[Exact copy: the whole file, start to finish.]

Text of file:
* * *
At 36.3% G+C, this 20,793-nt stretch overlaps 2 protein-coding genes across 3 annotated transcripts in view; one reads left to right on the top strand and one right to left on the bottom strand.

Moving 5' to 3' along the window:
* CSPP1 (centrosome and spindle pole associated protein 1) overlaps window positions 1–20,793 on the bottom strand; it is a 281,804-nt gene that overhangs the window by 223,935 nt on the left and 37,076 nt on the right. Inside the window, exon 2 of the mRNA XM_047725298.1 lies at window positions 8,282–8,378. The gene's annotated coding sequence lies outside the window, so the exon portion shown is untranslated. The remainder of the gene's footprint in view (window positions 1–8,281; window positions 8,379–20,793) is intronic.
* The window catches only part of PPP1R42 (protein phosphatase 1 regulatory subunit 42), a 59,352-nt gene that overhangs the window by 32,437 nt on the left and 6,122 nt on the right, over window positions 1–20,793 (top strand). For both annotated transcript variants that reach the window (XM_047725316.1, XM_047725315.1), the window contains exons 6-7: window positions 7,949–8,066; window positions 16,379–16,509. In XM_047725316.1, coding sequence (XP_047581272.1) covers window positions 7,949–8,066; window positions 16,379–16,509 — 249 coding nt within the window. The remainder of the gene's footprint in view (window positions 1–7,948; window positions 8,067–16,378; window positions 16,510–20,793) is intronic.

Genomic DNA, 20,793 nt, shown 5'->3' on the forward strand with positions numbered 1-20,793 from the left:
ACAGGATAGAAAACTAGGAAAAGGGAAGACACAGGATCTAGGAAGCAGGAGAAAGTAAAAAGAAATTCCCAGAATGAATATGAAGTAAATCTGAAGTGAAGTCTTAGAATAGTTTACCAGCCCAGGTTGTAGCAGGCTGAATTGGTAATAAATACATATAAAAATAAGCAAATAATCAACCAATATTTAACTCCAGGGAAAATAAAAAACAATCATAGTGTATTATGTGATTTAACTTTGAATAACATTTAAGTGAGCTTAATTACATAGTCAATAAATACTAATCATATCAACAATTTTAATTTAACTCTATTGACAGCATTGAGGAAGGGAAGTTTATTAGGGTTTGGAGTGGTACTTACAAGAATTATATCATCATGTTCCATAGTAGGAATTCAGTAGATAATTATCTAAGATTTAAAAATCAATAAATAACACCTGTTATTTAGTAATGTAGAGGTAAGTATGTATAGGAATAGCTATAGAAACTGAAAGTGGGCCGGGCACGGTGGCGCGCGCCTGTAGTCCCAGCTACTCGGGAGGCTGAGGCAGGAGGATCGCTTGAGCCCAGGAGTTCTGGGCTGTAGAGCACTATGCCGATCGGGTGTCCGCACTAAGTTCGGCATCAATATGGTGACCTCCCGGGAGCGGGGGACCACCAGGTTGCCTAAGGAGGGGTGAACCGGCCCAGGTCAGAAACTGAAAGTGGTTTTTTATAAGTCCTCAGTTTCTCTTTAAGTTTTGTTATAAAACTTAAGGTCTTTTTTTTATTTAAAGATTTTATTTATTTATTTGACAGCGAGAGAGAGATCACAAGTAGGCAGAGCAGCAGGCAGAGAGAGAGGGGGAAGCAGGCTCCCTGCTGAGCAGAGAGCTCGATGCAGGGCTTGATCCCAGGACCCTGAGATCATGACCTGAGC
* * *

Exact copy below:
At 36.3% G+C, this 20,793-nt stretch overlaps 2 protein-coding genes across 3 annotated transcripts in view; one reads left to right on the top strand and one right to left on the bottom strand.

Moving 5' to 3' along the window:
* CSPP1 (centrosome and spindle pole associated protein 1) overlaps window positions 1–20,793 on the bottom strand; it is a 281,804-nt gene that overhangs the window by 223,935 nt on the left and 37,076 nt on the right. Inside the window, exon 2 of the mRNA XM_047725298.1 lies at window positions 8,282–8,378. The gene's annotated coding sequence lies outside the window, so the exon portion shown is untranslated. The remainder of the gene's footprint in view (window positions 1–8,281; window positions 8,379–20,793) is intronic.
* The window catches only part of PPP1R42 (protein phosphatase 1 regulatory subunit 42), a 59,352-nt gene that overhangs the window by 32,437 nt on the left and 6,122 nt on the right, over window positions 1–20,793 (top strand). For both annotated transcript variants that reach the window (XM_047725316.1, XM_047725315.1), the window contains exons 6-7: window positions 7,949–8,066; window positions 16,379–16,509. In XM_047725316.1, coding sequence (XP_047581272.1) covers window positions 7,949–8,066; window positions 16,379–16,509 — 249 coding nt within the window. The remainder of the gene's footprint in view (window positions 1–7,948; window positions 8,067–16,378; window positions 16,510–20,793) is intronic.

Genomic DNA, 20,793 nt, shown 5'->3' on the forward strand with positions numbered 1-20,793 from the left:
ACAGGATAGAAAACTAGGAAAAGGGAAGACACAGGATCTAGGAAGCAGGAGAAAGTAAAAAGAAATTCCCAGAATGAATATGAAGTAAATCTGAAGTGAAGTCTTAGAATAGTTTACCAGCCCAGGTTGTAGCAGGCTGAATTGGTAATAAATACATATAAAAATAAGCAAATAATCAACCAATATTTAACTCCAGGGAAAATAAAAAACAATCATAGTGTATTATGTGATTTAACTTTGAATAACATTTAAGTGAGCTTAATTACATAGTCAATAAATACTAATCATATCAACAATTTTAATTTAACTCTATTGACAGCATTGAGGAAGGGAAGTTTATTAGGGTTTGGAGTGGTACTTACAAGAATTATATCATCATGTTCCATAGTAGGAATTCAGTAGATAATTATCTAAGATTTAAAAATCAATAAATAACACCTGTTATTTAGTAATGTAGAGGTAAGTATGTATAGGAATAGCTATAGAAACTGAAAGTGGGCCGGGCACGGTGGCGCGCGCCTGTAGTCCCAGCTACTCGGGAGGCTGAGGCAGGAGGATCGCTTGAGCCCAGGAGTTCTGGGCTGTAGAGCACTATGCCGATCGGGTGTCCGCACTAAGTTCGGCATCAATATGGTGACCTCCCGGGAGCGGGGGACCACCAGGTTGCCTAAGGAGGGGTGAACCGGCCCAGGTCAGAAACTGAAAGTGGTTTTTTATAAGTCCTCAGTTTCTCTTTAAGTTTTGTTATAAAACTTAAGGTCTTTTTTTTATTTAAAGATTTTATTTATTTATTTGACAGCGAGAGAGAGATCACAAGTAGGCAGAGCAGCAGGCAGAGAGAGAGGGGGAAGCAGGCTCCCTGCTGAGCAGAGAGCTCGATGCAGGGCTTGATCCCAGGACCCTGAGATCATGACCTGAGC